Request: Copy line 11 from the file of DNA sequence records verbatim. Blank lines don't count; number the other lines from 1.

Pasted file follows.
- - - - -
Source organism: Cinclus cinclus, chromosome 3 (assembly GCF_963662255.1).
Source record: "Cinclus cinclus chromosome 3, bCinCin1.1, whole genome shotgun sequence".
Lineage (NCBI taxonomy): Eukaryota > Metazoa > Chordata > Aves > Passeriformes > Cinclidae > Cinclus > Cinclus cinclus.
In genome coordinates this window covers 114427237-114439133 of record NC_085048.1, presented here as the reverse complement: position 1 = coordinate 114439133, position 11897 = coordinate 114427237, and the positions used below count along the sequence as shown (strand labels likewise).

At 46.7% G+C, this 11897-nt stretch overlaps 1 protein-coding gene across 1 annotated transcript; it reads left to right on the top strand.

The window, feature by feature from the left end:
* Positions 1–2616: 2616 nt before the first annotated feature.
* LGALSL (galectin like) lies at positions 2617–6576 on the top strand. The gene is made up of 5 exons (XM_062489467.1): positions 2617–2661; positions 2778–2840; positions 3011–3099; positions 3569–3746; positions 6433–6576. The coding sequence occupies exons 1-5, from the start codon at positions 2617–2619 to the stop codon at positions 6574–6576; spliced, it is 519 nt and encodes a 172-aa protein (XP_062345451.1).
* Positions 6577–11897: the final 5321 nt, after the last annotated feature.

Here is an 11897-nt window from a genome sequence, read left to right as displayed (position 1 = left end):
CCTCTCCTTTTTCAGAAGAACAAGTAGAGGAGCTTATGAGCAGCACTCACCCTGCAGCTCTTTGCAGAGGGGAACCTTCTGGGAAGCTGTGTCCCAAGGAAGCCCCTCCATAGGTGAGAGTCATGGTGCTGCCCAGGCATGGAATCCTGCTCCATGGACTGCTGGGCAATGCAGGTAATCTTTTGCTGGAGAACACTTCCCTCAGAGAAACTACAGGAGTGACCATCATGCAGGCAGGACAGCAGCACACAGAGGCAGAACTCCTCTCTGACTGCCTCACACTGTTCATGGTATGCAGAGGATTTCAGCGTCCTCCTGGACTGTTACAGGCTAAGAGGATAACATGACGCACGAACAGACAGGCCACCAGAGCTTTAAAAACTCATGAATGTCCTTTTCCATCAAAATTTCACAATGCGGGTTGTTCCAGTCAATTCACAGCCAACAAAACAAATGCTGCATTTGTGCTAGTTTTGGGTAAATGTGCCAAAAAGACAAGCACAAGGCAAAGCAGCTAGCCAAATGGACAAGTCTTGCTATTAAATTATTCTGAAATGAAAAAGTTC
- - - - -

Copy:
CCTCTCCTTTTTCAGAAGAACAAGTAGAGGAGCTTATGAGCAGCACTCACCCTGCAGCTCTTTGCAGAGGGGAACCTTCTGGGAAGCTGTGTCCCAAGGAAGCCCCTCCATAGGTGAGAGTCATGGTGCTGCCCAGGCATGGAATCCTGCTCCATGGACTGCTGGGCAATGCAGGTAATCTTTTGCTGGAGAACACTTCCCTCAGAGAAACTACAGGAGTGACCATCATGCAGGCAGGACAGCAGCACACAGAGGCAGAACTCCTCTCTGACTGCCTCACACTGTTCATGGTATGCAGAGGATTTCAGCGTCCTCCTGGACTGTTACAGGCTAAGAGGATAACATGACGCACGAACAGACAGGCCACCAGAGCTTTAAAAACTCATGAATGTCCTTTTCCATCAAAATTTCACAATGCGGGTTGTTCCAGTCAATTCACAGCCAACAAAACAAATGCTGCATTTGTGCTAGTTTTGGGTAAATGTGCCAAAAAGACAAGCACAAGGCAAAGCAGCTAGCCAAATGGACAAGTCTTGCTATTAAATTATTCTGAAATGAAAAAGTTC